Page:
My motto whenever going on a trip, whether it be a road trip to somewhere in-state or an adventure to another country, has always been that getting there is half the fun. One of my favorite parts of planning any trip is figuring out transportation. Maybe that seems a bit nerdy, but it’s true. I love searching for flights and figuring out the cheapest way to get from Point A to Point B.
That being said, I have so much experience at this point with transportation in England. We’ve tried every type of transportation imaginable at this point, so I thought I would share the pros and cons of all the different ways to get around the country!
After returning from our first trip to London in 2015, Ma and I didn’t feel like we had seen nearly enough of the country, so in 2016 we returned and rented a car for a couple weeks, driving along the southern coast of England.
Pros of Renting a Car
- FREEDOM: You will definitely get to see everything you want to see by renting a car. Public transport can only take you so far, so if you want to get off the beaten path, a car is your ticket there.
- CONVENIENCE: Renting a car allows you to run on your own schedule – not the bus or train schedule. You’ll get from town to town very quickly and be able to drive right up to (or at least close to) your hotel/attraction.
Cons of Renting a Car
- HIGH-INTENSITY: The biggest problem with renting a car in England is that you have to actually be prepared to drive in England. I was still a teenager when we rented our car, so Ma had the pleasure of driving the entire way, and I got second-hand anxiety just watching her and trying to help her navigate on the opposite side of the road.
- HIGH-COST: Public transportation is definitely much, much cheaper than paying a rental fee for every day of your trip plus the insurance and things like gas. But again – I will refer you to how convenient it is to drive, and you can determine which is more important to you.
I have a very strong obsession with train travel. Riding swiftly through beautiful, new landscapes while reading an Agatha Christie novel is actually my definition of the perfect afternoon. On our most recent trip, when we visited Highclere Castle, we traveled strictly by train and it was honestly so fun.
Pros of Train Travel
- LOW-COST: Train travel, depending on how often you’re moving from town to town and how far the journey is, can be significantly less expensive than renting a car. As I’ve mentioned before, be sure to compare your options based on your specific itinerary.
- EASY: Train tickets are very easy to book. In fact, the whole process of train travel is very easy once you’ve completed one or two journeys. Even if you get a little turned around in the station, there are plenty of transportation employees who will be happy to tell you how to get where you’re going.
Cons of Train Travel
- LOCATIONS: It might go without saying, but not every town in England has a train station. Some of the cutest villages you will ever see are only accessible by car. And even if all the towns you want to visit do have a station, it may be in an inconvenient location. If your hotel is a long way from the train, you’ll end up having to call a cab, which will be yet another added expense.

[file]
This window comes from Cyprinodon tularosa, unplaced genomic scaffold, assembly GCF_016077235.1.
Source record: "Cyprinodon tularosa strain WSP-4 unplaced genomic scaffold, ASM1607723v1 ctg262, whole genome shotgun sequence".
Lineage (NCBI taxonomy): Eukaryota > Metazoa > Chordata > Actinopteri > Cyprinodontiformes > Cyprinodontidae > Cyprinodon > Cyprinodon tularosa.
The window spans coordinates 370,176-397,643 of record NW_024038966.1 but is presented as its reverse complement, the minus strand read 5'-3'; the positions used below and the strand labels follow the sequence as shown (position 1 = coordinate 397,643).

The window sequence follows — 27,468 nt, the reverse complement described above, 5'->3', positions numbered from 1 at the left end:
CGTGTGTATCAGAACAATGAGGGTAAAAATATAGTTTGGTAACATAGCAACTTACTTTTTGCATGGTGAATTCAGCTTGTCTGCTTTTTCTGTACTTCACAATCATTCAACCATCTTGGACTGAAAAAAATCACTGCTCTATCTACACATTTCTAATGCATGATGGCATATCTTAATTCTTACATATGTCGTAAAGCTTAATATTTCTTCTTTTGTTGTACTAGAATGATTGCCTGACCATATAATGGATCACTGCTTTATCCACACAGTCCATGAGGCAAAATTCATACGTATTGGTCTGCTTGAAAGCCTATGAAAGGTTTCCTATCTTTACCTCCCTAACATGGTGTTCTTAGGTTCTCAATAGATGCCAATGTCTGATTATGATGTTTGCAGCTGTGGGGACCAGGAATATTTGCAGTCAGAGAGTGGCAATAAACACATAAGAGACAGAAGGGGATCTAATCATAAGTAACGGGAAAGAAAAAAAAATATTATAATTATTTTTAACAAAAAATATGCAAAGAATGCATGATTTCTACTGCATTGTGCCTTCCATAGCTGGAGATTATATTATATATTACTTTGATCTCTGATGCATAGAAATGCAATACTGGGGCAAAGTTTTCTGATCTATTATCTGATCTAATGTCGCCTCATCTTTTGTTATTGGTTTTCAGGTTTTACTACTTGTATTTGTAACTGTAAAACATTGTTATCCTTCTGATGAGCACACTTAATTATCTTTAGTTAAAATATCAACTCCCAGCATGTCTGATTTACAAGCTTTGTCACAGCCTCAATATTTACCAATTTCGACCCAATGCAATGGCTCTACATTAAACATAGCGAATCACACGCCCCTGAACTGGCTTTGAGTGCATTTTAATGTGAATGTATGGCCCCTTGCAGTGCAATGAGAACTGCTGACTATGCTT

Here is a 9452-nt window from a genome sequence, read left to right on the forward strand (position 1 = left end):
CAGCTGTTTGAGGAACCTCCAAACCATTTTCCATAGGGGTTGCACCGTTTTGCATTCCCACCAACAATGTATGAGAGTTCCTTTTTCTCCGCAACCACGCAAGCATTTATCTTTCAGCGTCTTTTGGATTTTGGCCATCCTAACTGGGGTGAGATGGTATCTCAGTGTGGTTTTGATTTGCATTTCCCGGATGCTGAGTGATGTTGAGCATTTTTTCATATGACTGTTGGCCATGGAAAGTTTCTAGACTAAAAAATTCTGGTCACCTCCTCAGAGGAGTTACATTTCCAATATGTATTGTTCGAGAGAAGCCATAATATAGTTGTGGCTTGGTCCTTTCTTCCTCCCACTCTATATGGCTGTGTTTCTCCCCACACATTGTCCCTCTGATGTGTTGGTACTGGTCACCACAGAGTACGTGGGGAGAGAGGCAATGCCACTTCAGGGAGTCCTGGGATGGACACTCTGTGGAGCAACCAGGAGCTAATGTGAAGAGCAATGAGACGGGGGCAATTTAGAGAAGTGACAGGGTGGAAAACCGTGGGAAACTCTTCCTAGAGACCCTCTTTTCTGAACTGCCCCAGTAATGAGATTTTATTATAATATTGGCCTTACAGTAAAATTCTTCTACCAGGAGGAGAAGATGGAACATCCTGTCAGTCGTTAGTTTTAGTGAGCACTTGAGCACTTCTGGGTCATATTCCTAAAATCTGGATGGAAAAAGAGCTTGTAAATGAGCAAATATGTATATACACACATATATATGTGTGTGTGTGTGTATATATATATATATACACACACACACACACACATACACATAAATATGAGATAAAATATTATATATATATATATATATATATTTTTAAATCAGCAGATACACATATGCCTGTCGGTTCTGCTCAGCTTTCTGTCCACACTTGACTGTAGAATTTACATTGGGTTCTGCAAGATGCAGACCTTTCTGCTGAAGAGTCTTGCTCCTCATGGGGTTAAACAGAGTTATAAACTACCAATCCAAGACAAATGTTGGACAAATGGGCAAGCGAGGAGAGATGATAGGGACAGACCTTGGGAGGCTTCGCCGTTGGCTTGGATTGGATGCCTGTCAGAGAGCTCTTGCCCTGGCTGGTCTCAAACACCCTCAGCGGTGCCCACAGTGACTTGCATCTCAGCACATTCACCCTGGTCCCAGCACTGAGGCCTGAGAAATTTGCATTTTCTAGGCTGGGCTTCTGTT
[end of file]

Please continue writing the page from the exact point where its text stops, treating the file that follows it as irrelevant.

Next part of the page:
- LUGGAGE LIMITATIONS: I don’t know if you’ve ever tried to lug a 50-pound suitcase, carry-on, and backpack onto the Gatwick Express during peak travel time, but *Spoiler Alert* it isn’t fun. If you choose train travel, you’ll have to keep luggage to a minimum. I’d recommend a small, carry-on sized spinner and a backpack.
Okay, so obviously this only applies to you if you’re staying in London, but chances are that if this is your first trip to England, you’re going to London. Why wouldn’t you?? And London is a big place. You can’t walk everywhere – that is for sure. While I will acknowledge the fact that you could take the bus to where you want to go for a bit cheaper, the Underground is quick and just so essential to your London experience.
Pros of the London Underground
- CHEAP: The Tube may not seem like the cheapest way to get around as you’re loading up your Oyster card what seems like every other day, but compared to taking a taxi everywhere, you’re saving a fortune.
- FUN: Remember what I said about how “Getting there is half the fun”…? That’s so true of the Tube. The entire urban atmosphere – locals and tourists bustling about, the sound of a busker strumming a guitar from somewhere around the corner, the voice that so politely says, “Please mind the gap.” It really is a cultural experience in my opinion.
Cons of the London Underground
- SAFETY: After a certain time of night (I say 9:00 pm, some may say 10:00) the Tube can get a bit dodgy, especially if you’re traveling alone. Make sure you’ve planned your activities ahead so that you don’t find yourself in an uncomfortable situation later in the evening.
I realize that I did not talk about buses. Buses are another option, but one that I am not as familiar with. They take more time and are very difficult to do with luggage (hence why we haven’t used them as much). For simple commutes within the town, though, they’re an excellent choice.
Think BIG PICTURE. Overall, my basic rundown would go like this:
Going just to London, stick to the Tube.
Adventuring around one region and/or trying to cut costs, train travel is your best bet.
Looking to see everything and/or have a good budget, rent a car!
Have any questions or comments about English transportation? Leave them below!